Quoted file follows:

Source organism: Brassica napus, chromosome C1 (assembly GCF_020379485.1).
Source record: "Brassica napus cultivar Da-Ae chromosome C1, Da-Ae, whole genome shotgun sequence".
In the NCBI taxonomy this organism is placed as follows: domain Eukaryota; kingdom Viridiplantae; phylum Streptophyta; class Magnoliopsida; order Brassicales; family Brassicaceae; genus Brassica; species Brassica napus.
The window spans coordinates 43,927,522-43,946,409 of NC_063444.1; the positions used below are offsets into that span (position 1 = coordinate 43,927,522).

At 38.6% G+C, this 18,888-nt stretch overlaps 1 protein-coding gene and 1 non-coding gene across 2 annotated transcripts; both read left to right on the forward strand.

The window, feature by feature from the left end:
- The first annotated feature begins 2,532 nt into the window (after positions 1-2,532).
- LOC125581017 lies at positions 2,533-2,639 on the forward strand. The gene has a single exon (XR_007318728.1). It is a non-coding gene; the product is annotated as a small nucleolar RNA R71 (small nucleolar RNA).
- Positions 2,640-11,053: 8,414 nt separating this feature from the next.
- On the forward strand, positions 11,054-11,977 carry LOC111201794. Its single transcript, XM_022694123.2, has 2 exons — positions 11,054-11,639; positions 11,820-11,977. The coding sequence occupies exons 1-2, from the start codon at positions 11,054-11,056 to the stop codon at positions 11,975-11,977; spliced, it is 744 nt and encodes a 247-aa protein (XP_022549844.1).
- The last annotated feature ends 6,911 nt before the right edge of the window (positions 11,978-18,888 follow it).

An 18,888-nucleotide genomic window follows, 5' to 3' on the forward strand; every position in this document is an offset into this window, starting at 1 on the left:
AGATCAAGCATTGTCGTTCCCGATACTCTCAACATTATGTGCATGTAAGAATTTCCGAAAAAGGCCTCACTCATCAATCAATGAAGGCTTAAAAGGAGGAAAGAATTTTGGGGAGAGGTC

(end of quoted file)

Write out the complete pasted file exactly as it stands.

Source organism: Brassica napus, chromosome C1 (assembly GCF_020379485.1).
Source record: "Brassica napus cultivar Da-Ae chromosome C1, Da-Ae, whole genome shotgun sequence".
In the NCBI taxonomy this organism is placed as follows: domain Eukaryota; kingdom Viridiplantae; phylum Streptophyta; class Magnoliopsida; order Brassicales; family Brassicaceae; genus Brassica; species Brassica napus.
The window spans coordinates 43,927,522-43,946,409 of NC_063444.1; the positions used below are offsets into that span (position 1 = coordinate 43,927,522).

At 38.6% G+C, this 18,888-nt stretch overlaps 1 protein-coding gene and 1 non-coding gene across 2 annotated transcripts; both read left to right on the forward strand.

The window, feature by feature from the left end:
- The first annotated feature begins 2,532 nt into the window (after positions 1-2,532).
- LOC125581017 lies at positions 2,533-2,639 on the forward strand. The gene has a single exon (XR_007318728.1). It is a non-coding gene; the product is annotated as a small nucleolar RNA R71 (small nucleolar RNA).
- Positions 2,640-11,053: 8,414 nt separating this feature from the next.
- On the forward strand, positions 11,054-11,977 carry LOC111201794. Its single transcript, XM_022694123.2, has 2 exons — positions 11,054-11,639; positions 11,820-11,977. The coding sequence occupies exons 1-2, from the start codon at positions 11,054-11,056 to the stop codon at positions 11,975-11,977; spliced, it is 744 nt and encodes a 247-aa protein (XP_022549844.1).
- The last annotated feature ends 6,911 nt before the right edge of the window (positions 11,978-18,888 follow it).

An 18,888-nucleotide genomic window follows, 5' to 3' on the forward strand; every position in this document is an offset into this window, starting at 1 on the left:
AGATCAAGCATTGTCGTTCCCGATACTCTCAACATTATGTGCATGTAAGAATTTCCGAAAAAGGCCTCACTCATCAATCAATGAAGGCTTAAAAGGAGGAAAGAATTTTGGGGAGAGGTC